America, I was born in the South and raised in New England, don’t know where I should be.
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Naomi Washer is the author of Phantoms (dancing girl press, 2019) and the translator from the Spanish of Sebastián Jiménez Galindo’s Experimental Gardening Manual: create your own habitat in thirty-something simple steps(Toad Press, 2019). Other work has appeared in Court Green, Pithead Chapel, Asymptote, Sundog Lit, Split Lip Magazine, and other journals. She has been awarded fellowships and residencies from Yaddo, Vermont Studio Center, Studio Faire and Chateau d’Orquevaux in France, and Columbia College Chicago where she earned her MFA in Nonfiction. In 2019, she was named one of 30 Writers to Watch by The Guild Literary Complex. She lives in Chicago where she is the editor and publisher of Ghost Proposal.

"Gender Studies" by Jeanette Le Quick

the body betrays them, seeking its justification
from external sources. the one you have is not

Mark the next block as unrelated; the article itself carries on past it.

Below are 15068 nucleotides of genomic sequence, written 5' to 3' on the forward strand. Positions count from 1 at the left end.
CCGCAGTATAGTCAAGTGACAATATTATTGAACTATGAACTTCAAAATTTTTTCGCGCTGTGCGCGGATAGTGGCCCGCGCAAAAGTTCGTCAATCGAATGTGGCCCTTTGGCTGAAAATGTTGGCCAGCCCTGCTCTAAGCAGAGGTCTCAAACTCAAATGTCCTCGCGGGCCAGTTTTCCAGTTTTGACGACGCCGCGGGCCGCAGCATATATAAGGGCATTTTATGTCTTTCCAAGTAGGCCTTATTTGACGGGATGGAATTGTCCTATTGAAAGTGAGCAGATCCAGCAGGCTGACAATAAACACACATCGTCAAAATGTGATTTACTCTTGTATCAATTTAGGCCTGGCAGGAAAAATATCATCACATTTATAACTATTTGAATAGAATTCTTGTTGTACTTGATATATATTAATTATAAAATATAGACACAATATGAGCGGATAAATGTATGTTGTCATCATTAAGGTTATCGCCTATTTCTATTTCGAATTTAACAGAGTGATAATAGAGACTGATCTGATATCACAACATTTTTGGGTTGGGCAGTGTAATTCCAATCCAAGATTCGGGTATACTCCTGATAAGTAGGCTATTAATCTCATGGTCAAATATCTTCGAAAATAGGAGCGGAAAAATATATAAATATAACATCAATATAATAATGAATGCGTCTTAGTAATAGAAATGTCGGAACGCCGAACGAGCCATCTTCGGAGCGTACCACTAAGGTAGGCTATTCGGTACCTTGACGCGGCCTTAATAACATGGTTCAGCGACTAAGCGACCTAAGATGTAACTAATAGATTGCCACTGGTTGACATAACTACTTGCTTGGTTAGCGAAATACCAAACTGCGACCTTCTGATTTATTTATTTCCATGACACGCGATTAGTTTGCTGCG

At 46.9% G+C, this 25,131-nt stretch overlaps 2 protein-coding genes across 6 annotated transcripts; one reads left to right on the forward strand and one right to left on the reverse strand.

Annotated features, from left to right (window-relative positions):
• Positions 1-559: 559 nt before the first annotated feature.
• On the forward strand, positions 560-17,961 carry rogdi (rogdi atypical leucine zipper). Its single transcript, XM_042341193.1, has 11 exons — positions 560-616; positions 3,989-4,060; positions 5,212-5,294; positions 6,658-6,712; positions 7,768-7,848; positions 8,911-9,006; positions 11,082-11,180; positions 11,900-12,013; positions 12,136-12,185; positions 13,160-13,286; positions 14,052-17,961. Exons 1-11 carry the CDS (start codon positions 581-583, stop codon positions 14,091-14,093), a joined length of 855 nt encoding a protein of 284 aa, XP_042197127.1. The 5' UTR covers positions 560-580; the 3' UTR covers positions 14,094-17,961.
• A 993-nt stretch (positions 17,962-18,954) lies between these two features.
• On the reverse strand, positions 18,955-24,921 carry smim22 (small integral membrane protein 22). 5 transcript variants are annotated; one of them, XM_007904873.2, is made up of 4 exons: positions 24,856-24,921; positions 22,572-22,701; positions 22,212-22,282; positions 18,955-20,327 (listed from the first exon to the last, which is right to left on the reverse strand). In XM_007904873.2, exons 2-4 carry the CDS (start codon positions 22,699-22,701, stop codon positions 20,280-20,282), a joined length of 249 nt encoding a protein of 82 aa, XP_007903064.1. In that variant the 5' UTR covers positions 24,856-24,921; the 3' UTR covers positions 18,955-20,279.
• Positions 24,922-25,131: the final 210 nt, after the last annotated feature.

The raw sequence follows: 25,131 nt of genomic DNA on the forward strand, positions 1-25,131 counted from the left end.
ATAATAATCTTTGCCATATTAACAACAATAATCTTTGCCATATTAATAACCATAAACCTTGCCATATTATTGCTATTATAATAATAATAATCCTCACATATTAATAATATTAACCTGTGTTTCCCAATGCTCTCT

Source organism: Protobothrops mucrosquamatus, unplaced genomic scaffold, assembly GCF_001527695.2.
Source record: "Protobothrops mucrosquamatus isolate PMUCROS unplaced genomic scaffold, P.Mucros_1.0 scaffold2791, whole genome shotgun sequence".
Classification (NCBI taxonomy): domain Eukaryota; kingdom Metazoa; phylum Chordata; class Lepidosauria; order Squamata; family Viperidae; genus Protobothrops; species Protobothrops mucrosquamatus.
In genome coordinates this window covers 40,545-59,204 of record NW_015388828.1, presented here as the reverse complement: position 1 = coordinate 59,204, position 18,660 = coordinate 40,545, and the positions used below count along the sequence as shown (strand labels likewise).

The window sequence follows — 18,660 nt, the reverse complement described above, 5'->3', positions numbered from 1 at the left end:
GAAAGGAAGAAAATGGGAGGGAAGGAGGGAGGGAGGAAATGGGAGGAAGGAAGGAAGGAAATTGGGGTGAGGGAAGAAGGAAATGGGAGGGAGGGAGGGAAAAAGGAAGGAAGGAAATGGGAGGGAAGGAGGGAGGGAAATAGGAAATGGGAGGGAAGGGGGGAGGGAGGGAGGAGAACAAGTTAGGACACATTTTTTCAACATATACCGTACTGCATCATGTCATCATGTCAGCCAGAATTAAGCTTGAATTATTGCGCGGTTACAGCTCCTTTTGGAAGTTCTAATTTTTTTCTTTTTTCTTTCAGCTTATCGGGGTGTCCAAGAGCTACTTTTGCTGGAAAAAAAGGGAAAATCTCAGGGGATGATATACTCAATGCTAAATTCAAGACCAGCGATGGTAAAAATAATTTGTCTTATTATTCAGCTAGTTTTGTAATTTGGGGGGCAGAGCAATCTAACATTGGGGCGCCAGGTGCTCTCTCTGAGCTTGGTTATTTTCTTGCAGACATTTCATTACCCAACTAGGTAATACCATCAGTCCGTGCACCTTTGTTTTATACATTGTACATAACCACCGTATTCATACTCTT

the one you want. I could not imagine you
without your mustache, your oil-slick hair rich
against your forehead, you like John Travolta, 
greased lightning. I did not listen to the words
you actually said, your feet tap-dancing what
I could not hear. the body is a limber thing, 
flexing its parts, its legs, arms, head, fingers,
don't we have much in common. what parts
are not you, I asked. the ones that matter. you
look at my nose when you say it, but your eyes
drift down to my chest like magnetic filings. my
breasts are hot potatoes, little spuds with eyes
of their own. mental gymnastics isn’t enough.

I want you to have your own
field of potatoes. 

I am ashamed of the fumbling conversations
we did not have. my skin is a luxury I forgot
to thank today, yours may resent you tomorrow.
did I not know you; did I fail you, how many ways--
the fraud we both lived under in those years hangs
between us, limp, damp. We are the same under
these overcoats, your heart, do I know you now.
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Jeanette Le Quick lives in San Francisco. Her work has been published in Ghost City Review, Rat's Ass Review, The Curious Element, The Bright Line, Penumbra, The Tax Lawyer, District Lines, and the American Banker. She has earned residencies from OBRAS Portugal, Elsewhere Studios, Art Farm, and Sundress Academy for the Arts. She holds a Jurisdoctorate from Georgetown University Law Center and a Bachelor of Arts from University of California, Berkeley. She regularly contributes theater reviews to DC Metro Theater Arts.